Abstract

The structural framework of southeast Turkey is essentially similar to that elsewhere in the Middle Eastern sedimentary basin, and the east-west-trending asymmetric anticlines of the folded belt south of the Anti-Taurus overthrust zone are continuations of the major oil-bearing structures of Iran and Iraq. However, the volume of source, reservoir, and cap rocks is much smaller as a result of extensive erosion in late Jurassic-early Cretaceous time, deposition of shelf carbonates rather than deep basinal sediments in the lower and middle Cretaceous, and late Tertiary-Quaternary erosional removal of evaporites which exposed Mesozoic and early Tertiary reservoirs to flushing by fresh water. Known oil accumulations are associated with upper Cretaceous limestones enclosed in or interfingering with impermeable shale sequences.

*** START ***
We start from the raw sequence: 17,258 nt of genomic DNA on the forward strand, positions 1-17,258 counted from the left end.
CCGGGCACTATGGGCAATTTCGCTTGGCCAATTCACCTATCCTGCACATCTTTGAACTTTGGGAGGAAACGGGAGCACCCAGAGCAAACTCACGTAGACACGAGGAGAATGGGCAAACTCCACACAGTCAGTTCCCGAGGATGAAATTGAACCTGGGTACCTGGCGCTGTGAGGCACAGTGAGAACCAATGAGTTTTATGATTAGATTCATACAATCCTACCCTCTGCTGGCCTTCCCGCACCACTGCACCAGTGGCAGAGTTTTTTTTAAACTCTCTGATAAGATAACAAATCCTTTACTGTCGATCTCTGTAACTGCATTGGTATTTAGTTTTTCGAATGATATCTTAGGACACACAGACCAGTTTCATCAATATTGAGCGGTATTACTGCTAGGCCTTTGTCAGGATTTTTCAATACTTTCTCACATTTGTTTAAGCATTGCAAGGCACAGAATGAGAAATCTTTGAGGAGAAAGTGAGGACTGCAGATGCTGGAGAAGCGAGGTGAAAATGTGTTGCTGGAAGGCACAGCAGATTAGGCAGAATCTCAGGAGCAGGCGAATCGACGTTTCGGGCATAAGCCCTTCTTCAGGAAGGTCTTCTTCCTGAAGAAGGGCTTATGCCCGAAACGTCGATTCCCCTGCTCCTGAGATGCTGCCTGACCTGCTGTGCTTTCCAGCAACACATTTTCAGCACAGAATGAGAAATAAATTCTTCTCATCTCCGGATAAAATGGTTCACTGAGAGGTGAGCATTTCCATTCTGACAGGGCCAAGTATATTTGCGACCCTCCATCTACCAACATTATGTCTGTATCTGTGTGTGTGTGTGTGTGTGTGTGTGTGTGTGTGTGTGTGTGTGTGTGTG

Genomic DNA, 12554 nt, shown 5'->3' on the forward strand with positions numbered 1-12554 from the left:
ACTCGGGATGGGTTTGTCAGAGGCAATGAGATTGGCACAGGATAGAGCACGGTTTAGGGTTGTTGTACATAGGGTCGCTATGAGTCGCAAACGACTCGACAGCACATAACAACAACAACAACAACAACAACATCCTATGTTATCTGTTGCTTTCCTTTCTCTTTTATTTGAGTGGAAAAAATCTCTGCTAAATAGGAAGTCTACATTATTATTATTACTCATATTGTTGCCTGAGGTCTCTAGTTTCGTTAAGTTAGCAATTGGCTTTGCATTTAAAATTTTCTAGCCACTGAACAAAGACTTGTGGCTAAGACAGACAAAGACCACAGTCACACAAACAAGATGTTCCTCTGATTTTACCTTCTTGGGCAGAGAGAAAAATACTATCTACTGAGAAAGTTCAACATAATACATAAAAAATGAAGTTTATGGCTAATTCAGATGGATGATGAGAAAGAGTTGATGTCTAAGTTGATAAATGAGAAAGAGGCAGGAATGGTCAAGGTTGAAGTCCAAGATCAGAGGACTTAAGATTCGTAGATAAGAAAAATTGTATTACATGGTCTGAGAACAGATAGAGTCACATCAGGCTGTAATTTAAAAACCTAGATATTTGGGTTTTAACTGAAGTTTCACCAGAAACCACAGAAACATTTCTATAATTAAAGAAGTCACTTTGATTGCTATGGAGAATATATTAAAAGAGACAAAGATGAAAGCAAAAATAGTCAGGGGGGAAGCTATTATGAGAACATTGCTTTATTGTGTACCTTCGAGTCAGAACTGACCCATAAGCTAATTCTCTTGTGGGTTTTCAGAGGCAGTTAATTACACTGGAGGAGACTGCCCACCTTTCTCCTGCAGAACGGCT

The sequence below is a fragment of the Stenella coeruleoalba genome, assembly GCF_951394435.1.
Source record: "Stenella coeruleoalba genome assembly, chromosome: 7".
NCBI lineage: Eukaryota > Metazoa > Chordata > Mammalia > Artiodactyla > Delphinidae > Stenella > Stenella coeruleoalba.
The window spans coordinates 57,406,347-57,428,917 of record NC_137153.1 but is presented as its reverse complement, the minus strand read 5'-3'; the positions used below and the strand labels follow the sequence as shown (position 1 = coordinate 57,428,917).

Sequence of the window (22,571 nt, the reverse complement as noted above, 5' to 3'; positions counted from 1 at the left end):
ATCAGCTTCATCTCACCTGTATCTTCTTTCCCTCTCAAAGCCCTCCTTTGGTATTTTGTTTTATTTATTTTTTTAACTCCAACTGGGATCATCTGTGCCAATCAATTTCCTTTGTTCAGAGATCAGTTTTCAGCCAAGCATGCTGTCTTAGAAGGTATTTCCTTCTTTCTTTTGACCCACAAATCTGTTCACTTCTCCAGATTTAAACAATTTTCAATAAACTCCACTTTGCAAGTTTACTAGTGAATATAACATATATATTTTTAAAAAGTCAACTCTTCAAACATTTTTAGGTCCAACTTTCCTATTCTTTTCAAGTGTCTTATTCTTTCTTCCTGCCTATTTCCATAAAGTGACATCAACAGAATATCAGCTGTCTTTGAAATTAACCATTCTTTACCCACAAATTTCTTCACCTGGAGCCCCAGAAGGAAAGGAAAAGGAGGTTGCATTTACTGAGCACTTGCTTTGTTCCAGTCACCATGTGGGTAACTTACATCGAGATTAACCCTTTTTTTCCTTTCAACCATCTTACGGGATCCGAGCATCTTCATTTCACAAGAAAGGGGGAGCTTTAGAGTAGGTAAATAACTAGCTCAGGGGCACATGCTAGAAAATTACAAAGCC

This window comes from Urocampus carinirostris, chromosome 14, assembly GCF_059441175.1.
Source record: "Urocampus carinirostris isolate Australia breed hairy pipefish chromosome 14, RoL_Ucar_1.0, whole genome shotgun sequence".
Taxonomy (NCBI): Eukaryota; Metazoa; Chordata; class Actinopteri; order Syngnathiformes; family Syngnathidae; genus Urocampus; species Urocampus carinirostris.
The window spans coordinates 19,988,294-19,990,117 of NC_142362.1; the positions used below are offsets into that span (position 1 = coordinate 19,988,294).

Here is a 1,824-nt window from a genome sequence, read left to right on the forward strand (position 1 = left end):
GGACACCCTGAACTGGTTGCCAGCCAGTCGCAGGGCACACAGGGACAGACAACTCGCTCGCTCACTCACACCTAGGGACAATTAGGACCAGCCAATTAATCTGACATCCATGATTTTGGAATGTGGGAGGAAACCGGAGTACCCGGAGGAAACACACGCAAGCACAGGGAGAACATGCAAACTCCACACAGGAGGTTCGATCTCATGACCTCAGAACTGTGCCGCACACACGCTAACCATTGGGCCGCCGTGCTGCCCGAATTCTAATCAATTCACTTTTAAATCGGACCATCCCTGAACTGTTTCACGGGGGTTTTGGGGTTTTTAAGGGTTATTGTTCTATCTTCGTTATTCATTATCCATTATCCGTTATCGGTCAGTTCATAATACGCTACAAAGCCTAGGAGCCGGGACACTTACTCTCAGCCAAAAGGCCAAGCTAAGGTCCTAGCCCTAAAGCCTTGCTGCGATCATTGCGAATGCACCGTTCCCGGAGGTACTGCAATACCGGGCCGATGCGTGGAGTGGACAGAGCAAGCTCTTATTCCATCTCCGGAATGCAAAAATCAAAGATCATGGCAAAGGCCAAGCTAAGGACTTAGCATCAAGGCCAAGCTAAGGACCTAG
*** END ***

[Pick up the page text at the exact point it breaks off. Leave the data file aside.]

You do not currently have access to this article.